If you haven’t noticed, yet, I love to watch sports. Baseball is probably my favorite, because it is a cerebral game that forces you to think three or four batters ahead. Football, though, is probably the sport that gets me the most animated. I’ve been told that I can get a little loud and crazy when we’re not winning or the referees make a call that I do not appreciate.

Most of the time, though, I am watching the games in my home office and with the door closed to give some protection to the family. We don’t go to as many games as I would like, primarily because of cost and the challenges of taking Noah to an event with a large crowd. The last time I went to a home college football game was probably 2007. I probably haven’t been to a college football game, in general, since West Virginia last played Louisville at Cardinal Stadium in 2010.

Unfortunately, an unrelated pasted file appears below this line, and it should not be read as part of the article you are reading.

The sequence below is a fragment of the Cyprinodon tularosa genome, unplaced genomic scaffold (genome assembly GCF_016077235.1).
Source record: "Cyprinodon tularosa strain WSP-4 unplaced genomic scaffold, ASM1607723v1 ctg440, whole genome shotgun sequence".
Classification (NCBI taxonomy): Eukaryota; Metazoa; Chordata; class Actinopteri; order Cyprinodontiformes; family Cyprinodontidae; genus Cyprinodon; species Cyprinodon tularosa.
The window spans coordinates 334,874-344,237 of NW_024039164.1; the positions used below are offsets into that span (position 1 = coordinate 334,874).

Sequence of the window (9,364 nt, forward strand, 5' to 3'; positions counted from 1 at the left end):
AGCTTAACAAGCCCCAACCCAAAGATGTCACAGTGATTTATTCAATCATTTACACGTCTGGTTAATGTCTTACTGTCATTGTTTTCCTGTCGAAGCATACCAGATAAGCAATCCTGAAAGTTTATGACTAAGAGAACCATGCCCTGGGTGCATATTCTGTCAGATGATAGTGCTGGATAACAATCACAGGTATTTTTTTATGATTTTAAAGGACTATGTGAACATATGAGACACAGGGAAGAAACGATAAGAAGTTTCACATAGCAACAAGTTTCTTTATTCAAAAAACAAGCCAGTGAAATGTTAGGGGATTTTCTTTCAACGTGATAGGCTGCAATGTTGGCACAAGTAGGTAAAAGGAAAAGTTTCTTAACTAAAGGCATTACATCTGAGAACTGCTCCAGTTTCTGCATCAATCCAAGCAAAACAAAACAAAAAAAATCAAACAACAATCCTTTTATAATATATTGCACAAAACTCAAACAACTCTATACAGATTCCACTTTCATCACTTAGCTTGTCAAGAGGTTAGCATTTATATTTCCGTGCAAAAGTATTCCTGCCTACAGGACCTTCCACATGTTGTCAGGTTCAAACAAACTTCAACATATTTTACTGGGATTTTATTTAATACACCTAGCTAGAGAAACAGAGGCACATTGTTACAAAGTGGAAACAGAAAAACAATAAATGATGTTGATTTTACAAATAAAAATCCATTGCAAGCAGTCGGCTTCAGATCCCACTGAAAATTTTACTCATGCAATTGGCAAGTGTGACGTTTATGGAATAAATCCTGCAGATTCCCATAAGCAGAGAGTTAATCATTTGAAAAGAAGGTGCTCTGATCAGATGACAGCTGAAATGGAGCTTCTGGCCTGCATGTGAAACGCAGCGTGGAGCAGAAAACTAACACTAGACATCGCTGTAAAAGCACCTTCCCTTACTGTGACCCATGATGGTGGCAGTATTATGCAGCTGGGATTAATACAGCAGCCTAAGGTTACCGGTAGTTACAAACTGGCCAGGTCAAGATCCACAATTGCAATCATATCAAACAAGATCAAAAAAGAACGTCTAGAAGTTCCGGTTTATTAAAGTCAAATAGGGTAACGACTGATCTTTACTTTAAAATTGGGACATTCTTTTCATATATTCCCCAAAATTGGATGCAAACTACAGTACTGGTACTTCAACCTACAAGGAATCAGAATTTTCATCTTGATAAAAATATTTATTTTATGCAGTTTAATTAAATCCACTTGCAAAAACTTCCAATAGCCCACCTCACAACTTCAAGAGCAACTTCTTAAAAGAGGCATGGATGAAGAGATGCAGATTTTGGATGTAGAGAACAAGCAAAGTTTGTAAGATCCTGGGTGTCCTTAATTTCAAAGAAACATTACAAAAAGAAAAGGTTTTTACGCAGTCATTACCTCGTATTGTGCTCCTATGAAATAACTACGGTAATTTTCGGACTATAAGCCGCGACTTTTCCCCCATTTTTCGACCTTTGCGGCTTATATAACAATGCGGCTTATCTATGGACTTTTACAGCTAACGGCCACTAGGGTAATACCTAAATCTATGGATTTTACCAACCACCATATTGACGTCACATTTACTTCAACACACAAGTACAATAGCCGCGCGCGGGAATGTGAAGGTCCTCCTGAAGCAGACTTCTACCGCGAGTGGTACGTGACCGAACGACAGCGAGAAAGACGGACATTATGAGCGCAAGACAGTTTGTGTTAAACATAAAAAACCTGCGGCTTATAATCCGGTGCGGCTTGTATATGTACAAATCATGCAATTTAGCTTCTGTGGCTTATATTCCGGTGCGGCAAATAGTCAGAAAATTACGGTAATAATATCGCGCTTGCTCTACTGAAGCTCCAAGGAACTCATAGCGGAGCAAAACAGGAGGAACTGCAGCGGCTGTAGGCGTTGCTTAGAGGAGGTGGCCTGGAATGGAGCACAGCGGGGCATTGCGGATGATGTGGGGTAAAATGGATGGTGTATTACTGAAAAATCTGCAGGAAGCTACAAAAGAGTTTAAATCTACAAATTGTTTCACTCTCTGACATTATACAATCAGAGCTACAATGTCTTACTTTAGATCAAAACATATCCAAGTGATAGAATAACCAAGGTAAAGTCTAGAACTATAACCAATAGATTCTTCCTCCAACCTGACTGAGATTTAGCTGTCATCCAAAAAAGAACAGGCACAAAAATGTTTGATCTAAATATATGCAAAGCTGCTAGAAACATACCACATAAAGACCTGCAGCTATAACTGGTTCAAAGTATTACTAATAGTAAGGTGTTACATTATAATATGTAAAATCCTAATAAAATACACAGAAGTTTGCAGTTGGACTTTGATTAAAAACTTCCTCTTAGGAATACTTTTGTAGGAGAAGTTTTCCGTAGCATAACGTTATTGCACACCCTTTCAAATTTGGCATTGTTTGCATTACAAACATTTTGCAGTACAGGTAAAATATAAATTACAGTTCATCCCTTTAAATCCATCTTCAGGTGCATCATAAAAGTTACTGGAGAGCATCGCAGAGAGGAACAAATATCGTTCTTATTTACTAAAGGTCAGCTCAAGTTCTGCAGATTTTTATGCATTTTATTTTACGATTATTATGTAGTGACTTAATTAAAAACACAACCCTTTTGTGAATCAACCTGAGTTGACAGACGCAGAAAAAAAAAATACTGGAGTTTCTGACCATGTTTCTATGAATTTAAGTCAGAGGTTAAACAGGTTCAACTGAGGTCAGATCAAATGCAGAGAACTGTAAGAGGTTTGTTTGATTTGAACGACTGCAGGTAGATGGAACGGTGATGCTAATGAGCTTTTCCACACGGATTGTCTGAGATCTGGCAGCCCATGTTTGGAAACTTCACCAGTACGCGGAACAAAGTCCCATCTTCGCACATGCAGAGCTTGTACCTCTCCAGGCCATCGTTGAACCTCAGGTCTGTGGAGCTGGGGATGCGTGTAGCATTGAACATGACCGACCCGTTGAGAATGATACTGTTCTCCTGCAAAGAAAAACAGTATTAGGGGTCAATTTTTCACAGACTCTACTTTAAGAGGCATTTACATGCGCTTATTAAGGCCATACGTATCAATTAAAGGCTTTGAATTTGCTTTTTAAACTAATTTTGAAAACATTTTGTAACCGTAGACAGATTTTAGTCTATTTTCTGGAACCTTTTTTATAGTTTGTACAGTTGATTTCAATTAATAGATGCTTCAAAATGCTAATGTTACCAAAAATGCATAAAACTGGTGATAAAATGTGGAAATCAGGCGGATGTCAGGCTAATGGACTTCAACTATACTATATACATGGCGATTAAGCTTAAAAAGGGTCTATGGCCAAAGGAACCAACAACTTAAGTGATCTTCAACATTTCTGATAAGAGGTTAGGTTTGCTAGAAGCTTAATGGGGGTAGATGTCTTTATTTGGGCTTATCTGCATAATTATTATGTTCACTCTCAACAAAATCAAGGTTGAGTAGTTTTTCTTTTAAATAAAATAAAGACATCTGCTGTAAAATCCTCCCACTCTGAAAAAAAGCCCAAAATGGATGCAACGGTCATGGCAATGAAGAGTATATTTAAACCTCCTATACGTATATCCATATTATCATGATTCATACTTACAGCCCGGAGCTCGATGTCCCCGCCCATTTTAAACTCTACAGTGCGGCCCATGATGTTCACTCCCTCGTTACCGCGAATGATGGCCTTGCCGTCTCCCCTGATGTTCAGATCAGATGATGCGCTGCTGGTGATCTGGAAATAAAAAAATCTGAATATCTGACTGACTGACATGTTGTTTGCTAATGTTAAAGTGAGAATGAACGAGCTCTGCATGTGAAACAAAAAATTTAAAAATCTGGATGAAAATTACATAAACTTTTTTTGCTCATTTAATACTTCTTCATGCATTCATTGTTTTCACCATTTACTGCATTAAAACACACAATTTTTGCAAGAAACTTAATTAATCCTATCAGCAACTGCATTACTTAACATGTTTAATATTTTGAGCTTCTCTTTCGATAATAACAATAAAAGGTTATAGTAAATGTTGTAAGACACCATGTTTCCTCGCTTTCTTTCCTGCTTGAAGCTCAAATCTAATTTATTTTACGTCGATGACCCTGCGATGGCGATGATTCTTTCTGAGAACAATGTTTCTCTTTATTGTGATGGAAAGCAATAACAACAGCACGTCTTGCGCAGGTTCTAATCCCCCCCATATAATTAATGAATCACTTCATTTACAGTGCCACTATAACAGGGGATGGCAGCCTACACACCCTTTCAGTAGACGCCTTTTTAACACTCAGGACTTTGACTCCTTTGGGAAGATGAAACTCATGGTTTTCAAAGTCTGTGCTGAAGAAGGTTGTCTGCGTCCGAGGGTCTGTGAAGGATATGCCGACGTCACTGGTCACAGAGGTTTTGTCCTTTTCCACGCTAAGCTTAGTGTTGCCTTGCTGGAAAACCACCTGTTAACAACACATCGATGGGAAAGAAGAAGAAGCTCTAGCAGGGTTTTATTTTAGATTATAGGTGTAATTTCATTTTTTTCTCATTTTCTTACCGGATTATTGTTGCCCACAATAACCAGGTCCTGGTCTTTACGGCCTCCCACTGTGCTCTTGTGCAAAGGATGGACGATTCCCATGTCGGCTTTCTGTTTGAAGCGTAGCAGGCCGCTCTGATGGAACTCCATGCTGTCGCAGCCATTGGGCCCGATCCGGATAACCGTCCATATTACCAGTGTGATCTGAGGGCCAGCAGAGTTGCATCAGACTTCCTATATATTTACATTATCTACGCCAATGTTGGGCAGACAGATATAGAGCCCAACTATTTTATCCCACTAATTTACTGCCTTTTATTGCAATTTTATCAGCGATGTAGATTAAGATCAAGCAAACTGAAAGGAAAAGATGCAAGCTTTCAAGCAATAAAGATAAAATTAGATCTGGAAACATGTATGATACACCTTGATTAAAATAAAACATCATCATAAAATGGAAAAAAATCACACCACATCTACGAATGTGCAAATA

The one thing that I miss about going to games in person is the pageantry. You don’t get a good feel for the crowd noise, especially before a game, by sitting on your recliner with a Diet Coke and a bag of chips by your side. Those moments before a game are special. You have the band playing. You have the anticipation from the crowd for what will come. You have the players getting ready and jumping around in the tunnel. All of this rises to a point that it runs over with excitement and jubilation when the team runs out onto the field.

I love that moment. It gets you excited. Now, can you imagine if the pregame ritual was kind of “eh.” Imagine what it would feel like if you sat in the crowd and the entire stadium was discouraged or despondent. Imagine if the band stopped playing. Imagine if the team walked out with their heads down believing that there is no way they could win. How would we respond? We probably wouldn’t be too excited about the game, and probably would turn the channel or go home early believing that there is no way our team would win.